Meet the black women seeking to change the face of the DNC

Glynda Carr, theGrio | 2/25/2017, 8:52 a.m.
As Democrats regroup and reimagine a stronger and more engaged party, it is imperative they revisit the successes and lessons ...
Top Row from Left: LaToia Jones (Photo/Twitter, @latoiajones) | Karen Clark-Peterson (Photo/ | Stephanie Rawlings-Blake ((Photo by Paul Morigi/Getty Images for MGM National Harbor) | Bottom Row from Left: Jehmu Greene (Photo by Jason Kempin/Getty Images for Tribeca Film Festival) | Lorna Johnson (Photo/Facebook, LornaMaeJohnson)

As Democrats regroup and reimagine a stronger and more engaged party, it is imperative they revisit the successes and lessons learned from the past. Black women voters have been the building blocks of winning coalitions for Democrats, a consistent and loyal constituency.

Black women have been among the three most active voting groups in America. In 2008 and 2012, 70 percent of eligible black women casted ballots accounting for the highest voter turnout of any racial or gender group, proving that their voting power can and does determine elections. A closer look at the data shows that in 2012 Barack Obama won re-election by 4.9 million votes. Black women cast a total of 11.4 million ballots, providing the margin he needed to win.

This past November 8th, hoping to protect the gains made over the last eight years, black women did what we always do, we showed up and casted our ballots for Democracy, a system and infrastructure that often times does not show up for us. Not only did 94 percent of black women vote to keep this country moving forward by casting ballots for Hillary Clinton, we saw important elected-office gains by black women, despite the otherwise dismal defeat of progressives during the general election.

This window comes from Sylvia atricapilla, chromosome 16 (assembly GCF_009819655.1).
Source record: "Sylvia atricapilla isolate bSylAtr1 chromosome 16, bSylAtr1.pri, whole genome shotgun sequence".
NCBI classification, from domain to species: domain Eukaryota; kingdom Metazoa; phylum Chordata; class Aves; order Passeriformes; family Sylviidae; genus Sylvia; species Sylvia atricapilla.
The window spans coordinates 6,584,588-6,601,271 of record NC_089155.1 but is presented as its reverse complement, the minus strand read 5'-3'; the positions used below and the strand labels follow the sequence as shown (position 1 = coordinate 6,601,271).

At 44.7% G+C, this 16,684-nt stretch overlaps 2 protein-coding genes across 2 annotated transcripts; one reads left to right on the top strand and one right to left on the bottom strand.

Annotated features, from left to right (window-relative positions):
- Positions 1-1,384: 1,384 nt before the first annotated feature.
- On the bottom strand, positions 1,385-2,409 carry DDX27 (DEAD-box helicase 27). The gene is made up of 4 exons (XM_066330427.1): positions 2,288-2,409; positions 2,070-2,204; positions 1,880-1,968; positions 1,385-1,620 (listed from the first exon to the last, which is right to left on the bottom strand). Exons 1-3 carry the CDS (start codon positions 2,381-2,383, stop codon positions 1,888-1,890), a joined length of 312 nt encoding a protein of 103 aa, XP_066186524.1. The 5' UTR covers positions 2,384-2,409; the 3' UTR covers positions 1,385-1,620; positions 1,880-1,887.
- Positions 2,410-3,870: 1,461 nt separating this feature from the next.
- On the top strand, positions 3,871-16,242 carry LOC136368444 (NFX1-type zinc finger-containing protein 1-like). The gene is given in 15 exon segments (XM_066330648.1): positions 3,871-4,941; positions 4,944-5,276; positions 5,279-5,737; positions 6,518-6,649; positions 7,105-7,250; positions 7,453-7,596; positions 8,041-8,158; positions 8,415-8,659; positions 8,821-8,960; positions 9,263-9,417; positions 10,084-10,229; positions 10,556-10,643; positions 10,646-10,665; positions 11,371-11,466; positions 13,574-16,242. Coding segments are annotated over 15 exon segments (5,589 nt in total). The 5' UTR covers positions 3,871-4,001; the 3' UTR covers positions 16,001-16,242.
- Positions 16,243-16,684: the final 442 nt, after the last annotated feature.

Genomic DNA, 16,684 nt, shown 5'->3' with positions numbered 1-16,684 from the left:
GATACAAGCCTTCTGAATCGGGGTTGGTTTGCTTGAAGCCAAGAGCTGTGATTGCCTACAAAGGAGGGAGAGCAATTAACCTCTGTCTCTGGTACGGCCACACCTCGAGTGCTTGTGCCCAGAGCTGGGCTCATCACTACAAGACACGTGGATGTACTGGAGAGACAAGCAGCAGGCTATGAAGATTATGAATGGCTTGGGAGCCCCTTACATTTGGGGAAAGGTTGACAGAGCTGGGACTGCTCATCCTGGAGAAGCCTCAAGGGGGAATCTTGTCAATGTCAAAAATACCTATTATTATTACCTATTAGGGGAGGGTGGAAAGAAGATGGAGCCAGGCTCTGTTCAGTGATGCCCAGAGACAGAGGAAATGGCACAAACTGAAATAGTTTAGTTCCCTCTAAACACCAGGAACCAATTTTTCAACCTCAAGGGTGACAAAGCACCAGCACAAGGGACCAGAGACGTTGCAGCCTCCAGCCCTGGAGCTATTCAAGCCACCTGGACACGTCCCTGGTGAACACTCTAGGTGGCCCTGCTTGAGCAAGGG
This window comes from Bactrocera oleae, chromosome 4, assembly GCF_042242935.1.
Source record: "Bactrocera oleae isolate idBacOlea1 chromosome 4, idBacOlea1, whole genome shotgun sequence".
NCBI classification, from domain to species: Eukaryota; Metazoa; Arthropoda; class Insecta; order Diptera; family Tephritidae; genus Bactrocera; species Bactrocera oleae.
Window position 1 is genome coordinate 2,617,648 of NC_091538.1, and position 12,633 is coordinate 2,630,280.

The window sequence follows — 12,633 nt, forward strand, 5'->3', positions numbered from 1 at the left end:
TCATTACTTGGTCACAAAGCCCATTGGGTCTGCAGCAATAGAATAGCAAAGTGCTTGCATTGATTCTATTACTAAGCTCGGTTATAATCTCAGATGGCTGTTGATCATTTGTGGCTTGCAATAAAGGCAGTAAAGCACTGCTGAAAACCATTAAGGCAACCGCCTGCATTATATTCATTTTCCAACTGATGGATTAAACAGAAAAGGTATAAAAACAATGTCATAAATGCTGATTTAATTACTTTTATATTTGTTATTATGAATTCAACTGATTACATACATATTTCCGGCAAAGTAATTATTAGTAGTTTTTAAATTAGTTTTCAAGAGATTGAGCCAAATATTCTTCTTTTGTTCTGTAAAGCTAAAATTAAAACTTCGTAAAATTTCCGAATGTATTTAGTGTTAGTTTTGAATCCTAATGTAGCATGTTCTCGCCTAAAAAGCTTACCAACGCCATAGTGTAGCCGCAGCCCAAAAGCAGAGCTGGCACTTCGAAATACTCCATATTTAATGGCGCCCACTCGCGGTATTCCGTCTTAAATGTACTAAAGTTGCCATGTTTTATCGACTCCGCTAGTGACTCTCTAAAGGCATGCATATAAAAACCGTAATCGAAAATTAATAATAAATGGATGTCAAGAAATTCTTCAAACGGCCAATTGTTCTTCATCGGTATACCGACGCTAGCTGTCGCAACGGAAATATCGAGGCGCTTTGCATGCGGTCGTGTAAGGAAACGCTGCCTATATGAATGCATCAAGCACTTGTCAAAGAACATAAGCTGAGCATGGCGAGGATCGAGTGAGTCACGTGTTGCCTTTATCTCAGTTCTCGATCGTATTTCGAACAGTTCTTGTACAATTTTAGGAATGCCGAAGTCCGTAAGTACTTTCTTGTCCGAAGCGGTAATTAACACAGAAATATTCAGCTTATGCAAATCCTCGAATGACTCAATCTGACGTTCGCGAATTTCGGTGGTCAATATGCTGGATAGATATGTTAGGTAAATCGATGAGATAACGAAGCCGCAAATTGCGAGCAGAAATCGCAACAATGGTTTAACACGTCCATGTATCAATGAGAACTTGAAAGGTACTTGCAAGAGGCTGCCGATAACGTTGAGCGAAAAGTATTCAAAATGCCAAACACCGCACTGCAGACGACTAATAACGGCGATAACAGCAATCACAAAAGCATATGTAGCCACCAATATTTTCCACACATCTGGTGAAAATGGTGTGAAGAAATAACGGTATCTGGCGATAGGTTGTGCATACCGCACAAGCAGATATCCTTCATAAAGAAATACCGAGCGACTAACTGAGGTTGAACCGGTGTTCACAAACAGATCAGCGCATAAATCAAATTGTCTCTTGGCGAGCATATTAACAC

At this critical crossroads, some are suggesting moving away from “identity politics” and shifting priorities and resources to winning back white working class voters. This is not an “either or” proposition. As the Democrats decide on their leadership, priorities and strategies, they must recognize the pivotal role that black women play in the fabric of our democracy and progressive politics.

According to a new study by pollster Cornell Belcher, the CEO of Brilliant Corner Research, 63 percent of black voters feel taken for granted by the Democratic Party. Democrats cannot move forward with a plan that does not strengthen their very foundation. If the party wants a more reflective democracy then its leadership, policy priorities and engagement investments must mirror that commitment.

Currently there are two black women serving in leadership roles at the Democratic National Committee (DNC), Donna Brazile, the interim chair and Stephanie Rawlings-Blake who serves as Secretary. Donna Brazile has served twice as an appointed interim chair, but neither the DNC nor RNC has ever elected a black woman as Chair.

This Saturday members of the DNC will cast their votes for the leaders who will seek to rebuild the Party’s infrastructure and redesign a plan and pathway forward after a bruising loss this past November. There are five black women seeking to change the face of the DNC. Meet the black women seeking to lead the DNC:

Jehmu Greene

Jehmu Greene is one of two women running for Chair of the DNC. Greene has been a Fox News Political Analyst since 2010. Early in her career she was the Executive Director of the Texas Young Democrats before moving to Washington, DC. Greene is the former Executive Director of Rock the Vote and has worked and served on various committees at the DNC including the Director of Women’s Outreach and Southern Political Director. Greene is also the former Executive Director of The Women’s Media Center, a national organization focused on amplifying women’s voices in the media.